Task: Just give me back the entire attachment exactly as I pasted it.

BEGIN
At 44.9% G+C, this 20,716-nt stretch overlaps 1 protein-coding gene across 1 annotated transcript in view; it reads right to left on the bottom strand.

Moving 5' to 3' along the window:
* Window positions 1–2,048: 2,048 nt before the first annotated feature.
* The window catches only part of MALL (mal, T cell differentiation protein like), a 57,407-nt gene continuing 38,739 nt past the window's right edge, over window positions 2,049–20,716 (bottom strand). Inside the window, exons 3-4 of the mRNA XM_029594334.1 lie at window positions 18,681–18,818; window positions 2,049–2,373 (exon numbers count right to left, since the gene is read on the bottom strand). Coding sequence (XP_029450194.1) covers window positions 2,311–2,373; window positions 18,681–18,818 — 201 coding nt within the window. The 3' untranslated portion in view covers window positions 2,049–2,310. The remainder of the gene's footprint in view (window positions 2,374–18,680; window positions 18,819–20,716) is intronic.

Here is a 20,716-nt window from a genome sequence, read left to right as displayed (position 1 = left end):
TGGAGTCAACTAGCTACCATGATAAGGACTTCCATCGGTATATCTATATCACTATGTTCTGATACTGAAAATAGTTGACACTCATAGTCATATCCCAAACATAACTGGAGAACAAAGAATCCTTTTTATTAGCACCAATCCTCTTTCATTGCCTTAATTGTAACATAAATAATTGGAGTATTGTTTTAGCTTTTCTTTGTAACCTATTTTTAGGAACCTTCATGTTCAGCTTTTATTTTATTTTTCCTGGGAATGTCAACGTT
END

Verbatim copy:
At 44.9% G+C, this 20,716-nt stretch overlaps 1 protein-coding gene across 1 annotated transcript in view; it reads right to left on the bottom strand.

Moving 5' to 3' along the window:
* Window positions 1–2,048: 2,048 nt before the first annotated feature.
* The window catches only part of MALL (mal, T cell differentiation protein like), a 57,407-nt gene continuing 38,739 nt past the window's right edge, over window positions 2,049–20,716 (bottom strand). Inside the window, exons 3-4 of the mRNA XM_029594334.1 lie at window positions 18,681–18,818; window positions 2,049–2,373 (exon numbers count right to left, since the gene is read on the bottom strand). Coding sequence (XP_029450194.1) covers window positions 2,311–2,373; window positions 18,681–18,818 — 201 coding nt within the window. The 3' untranslated portion in view covers window positions 2,049–2,310. The remainder of the gene's footprint in view (window positions 2,374–18,680; window positions 18,819–20,716) is intronic.

Here is a 20,716-nt window from a genome sequence, read left to right as displayed (position 1 = left end):
TGGAGTCAACTAGCTACCATGATAAGGACTTCCATCGGTATATCTATATCACTATGTTCTGATACTGAAAATAGTTGACACTCATAGTCATATCCCAAACATAACTGGAGAACAAAGAATCCTTTTTATTAGCACCAATCCTCTTTCATTGCCTTAATTGTAACATAAATAATTGGAGTATTGTTTTAGCTTTTCTTTGTAACCTATTTTTAGGAACCTTCATGTTCAGCTTTTATTTTATTTTTCCTGGGAATGTCAACGTT